So last Wednesday on the 25th of November was Independence Day in Suriname. This is a national holiday each year. On this day we "celebrate" our independence from the Netherlands that was finalized in 1975 and is a great symbol of freedom for a citizen of Suriname. Ironically I spent almost the full day working on my thesis after getting feedback from my faculty supervisor. Not much freedom in that situation. 🙃
For those who are a bit concerned, don't worry, I finished and submitted the revised version on Thursday morning. I also made sure to take a day rest from posting on Hive and just relaxing. So now we wait, again. The more revisions I make, the closer I can feel my independence from the university. It will be a good day.
That brings us back to Independence Day in Suriname, better known here as "Srefidensi". From 1667 to 1854 Suriname was a colony of the Netherlands and after that until 1975 the country was part of "The Kingdom of the Netherlands" as a member-country. It was in this time that governance of Suriname was slowly being entrusted in the hands of local citizens instead of colonizer representatives.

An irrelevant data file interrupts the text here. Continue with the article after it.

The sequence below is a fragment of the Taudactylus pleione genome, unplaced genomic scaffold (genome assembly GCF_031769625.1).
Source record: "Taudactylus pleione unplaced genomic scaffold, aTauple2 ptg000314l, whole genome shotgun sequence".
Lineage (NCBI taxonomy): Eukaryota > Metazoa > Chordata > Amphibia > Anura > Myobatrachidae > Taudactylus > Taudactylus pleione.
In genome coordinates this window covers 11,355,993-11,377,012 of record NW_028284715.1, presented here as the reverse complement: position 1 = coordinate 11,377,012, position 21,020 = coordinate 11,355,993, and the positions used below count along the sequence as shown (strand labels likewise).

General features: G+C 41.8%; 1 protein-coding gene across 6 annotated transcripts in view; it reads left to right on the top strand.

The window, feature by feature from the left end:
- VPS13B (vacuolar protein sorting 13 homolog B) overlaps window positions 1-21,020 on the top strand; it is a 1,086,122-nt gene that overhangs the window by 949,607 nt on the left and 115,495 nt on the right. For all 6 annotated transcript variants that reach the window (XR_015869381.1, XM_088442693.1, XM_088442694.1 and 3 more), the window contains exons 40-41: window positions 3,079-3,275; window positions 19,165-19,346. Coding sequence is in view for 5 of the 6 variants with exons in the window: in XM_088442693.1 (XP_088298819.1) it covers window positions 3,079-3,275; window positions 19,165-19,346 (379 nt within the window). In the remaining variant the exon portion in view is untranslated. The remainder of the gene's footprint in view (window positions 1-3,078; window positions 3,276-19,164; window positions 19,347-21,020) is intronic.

Around 1974 both parties started sitting at the round table to discuss Independence. There were mainly two opposing groups back then: one for Independence and one against it. Those against it had this stance, because they thought Suriname was not ready yet to develop without the support and reparation of the Netherlands. And seeing where we are years later, I tend to side with the opinion of the last group. Even if that may seem unpatriotic to some. A lot of political party chaos followed almost resulting in a civil war, but eventually compromises were made an the independence could commence.
But politics aside, every citizen was in a state of celebration once the day came. The first picture is of that day, where students formed the newly created flag of Suriname. My dad was one of the green ones, which is a nice little fun fact. It was also the first day the new National Anthem was sung by a large amount of people gathered there.
A few years back they recreated that moment in the picture below.
While we may not be as free as we want or imagine to be, both in Suriname and in the world in general, this day is still a symbol to of freedom. I value my independence and my freedom to be able to move freely and say what I want. And as long as I breath I will keep fighting for that freedom.
And on that note, I end on this appropriate Irie tune by international freedom advocate Lucky Dube.